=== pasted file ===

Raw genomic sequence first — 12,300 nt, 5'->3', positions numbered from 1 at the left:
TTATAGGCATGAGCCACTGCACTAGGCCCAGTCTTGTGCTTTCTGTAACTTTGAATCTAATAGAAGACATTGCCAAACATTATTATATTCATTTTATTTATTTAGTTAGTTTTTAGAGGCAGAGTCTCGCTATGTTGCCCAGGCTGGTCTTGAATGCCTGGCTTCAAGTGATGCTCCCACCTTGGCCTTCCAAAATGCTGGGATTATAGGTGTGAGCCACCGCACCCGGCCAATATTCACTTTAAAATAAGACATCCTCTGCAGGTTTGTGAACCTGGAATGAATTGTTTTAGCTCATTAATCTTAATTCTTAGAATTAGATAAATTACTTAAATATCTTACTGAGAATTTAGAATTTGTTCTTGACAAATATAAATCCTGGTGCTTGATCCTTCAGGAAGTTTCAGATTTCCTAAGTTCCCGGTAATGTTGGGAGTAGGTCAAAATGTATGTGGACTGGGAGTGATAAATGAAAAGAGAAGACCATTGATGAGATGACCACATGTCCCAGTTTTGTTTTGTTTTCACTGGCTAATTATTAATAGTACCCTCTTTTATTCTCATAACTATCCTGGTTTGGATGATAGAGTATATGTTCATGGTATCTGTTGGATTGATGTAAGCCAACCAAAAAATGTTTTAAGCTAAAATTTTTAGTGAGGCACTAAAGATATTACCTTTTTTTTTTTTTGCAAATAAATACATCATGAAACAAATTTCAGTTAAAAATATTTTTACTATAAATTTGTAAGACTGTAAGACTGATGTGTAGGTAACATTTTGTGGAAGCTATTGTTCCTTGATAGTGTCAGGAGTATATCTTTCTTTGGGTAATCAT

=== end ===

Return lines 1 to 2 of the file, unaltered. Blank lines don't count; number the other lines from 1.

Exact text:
Raw genomic sequence first — 12,300 nt, 5'->3', positions numbered from 1 at the left:
TTATAGGCATGAGCCACTGCACTAGGCCCAGTCTTGTGCTTTCTGTAACTTTGAATCTAATAGAAGACATTGCCAAACATTATTATATTCATTTTATTTATTTAGTTAGTTTTTAGAGGCAGAGTCTCGCTATGTTGCCCAGGCTGGTCTTGAATGCCTGGCTTCAAGTGATGCTCCCACCTTGGCCTTCCAAAATGCTGGGATTATAGGTGTGAGCCACCGCACCCGGCCAATATTCACTTTAAAATAAGACATCCTCTGCAGGTTTGTGAACCTGGAATGAATTGTTTTAGCTCATTAATCTTAATTCTTAGAATTAGATAAATTACTTAAATATCTTACTGAGAATTTAGAATTTGTTCTTGACAAATATAAATCCTGGTGCTTGATCCTTCAGGAAGTTTCAGATTTCCTAAGTTCCCGGTAATGTTGGGAGTAGGTCAAAATGTATGTGGACTGGGAGTGATAAATGAAAAGAGAAGACCATTGATGAGATGACCACATGTCCCAGTTTTGTTTTGTTTTCACTGGCTAATTATTAATAGTACCCTCTTTTATTCTCATAACTATCCTGGTTTGGATGATAGAGTATATGTTCATGGTATCTGTTGGATTGATGTAAGCCAACCAAAAAATGTTTTAAGCTAAAATTTTTAGTGAGGCACTAAAGATATTACCTTTTTTTTTTTTTGCAAATAAATACATCATGAAACAAATTTCAGTTAAAAATATTTTTACTATAAATTTGTAAGACTGTAAGACTGATGTGTAGGTAACATTTTGTGGAAGCTATTGTTCCTTGATAGTGTCAGGAGTATATCTTTCTTTGGGTAATCAT